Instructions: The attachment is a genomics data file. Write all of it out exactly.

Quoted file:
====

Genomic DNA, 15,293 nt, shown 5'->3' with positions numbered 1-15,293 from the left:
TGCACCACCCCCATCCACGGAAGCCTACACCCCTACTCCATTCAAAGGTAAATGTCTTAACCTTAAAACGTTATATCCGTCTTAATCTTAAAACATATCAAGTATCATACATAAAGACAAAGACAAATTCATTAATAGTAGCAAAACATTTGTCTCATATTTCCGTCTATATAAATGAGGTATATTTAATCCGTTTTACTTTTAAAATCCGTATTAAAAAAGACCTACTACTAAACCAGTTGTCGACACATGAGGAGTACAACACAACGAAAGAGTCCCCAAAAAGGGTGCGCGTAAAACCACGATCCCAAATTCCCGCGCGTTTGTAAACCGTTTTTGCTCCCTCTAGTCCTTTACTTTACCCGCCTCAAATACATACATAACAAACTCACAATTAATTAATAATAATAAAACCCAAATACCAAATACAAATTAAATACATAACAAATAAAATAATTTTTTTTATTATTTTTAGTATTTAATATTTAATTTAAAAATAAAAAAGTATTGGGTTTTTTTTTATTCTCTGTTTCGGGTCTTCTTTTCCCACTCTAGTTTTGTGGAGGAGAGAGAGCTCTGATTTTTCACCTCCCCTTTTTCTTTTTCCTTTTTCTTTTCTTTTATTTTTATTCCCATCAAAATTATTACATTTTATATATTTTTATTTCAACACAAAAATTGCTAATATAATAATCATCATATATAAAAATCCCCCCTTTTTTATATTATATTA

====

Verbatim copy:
Genomic DNA, 15,293 nt, shown 5'->3' with positions numbered 1-15,293 from the left:
TGCACCACCCCCATCCACGGAAGCCTACACCCCTACTCCATTCAAAGGTAAATGTCTTAACCTTAAAACGTTATATCCGTCTTAATCTTAAAACATATCAAGTATCATACATAAAGACAAAGACAAATTCATTAATAGTAGCAAAACATTTGTCTCATATTTCCGTCTATATAAATGAGGTATATTTAATCCGTTTTACTTTTAAAATCCGTATTAAAAAAGACCTACTACTAAACCAGTTGTCGACACATGAGGAGTACAACACAACGAAAGAGTCCCCAAAAAGGGTGCGCGTAAAACCACGATCCCAAATTCCCGCGCGTTTGTAAACCGTTTTTGCTCCCTCTAGTCCTTTACTTTACCCGCCTCAAATACATACATAACAAACTCACAATTAATTAATAATAATAAAACCCAAATACCAAATACAAATTAAATACATAACAAATAAAATAATTTTTTTTATTATTTTTAGTATTTAATATTTAATTTAAAAATAAAAAAGTATTGGGTTTTTTTTTATTCTCTGTTTCGGGTCTTCTTTTCCCACTCTAGTTTTGTGGAGGAGAGAGAGCTCTGATTTTTCACCTCCCCTTTTTCTTTTTCCTTTTTCTTTTCTTTTATTTTTATTCCCATCAAAATTATTACATTTTATATATTTTTATTTCAACACAAAAATTGCTAATATAATAATCATCATATATAAAAATCCCCCCTTTTTTATATTATATTA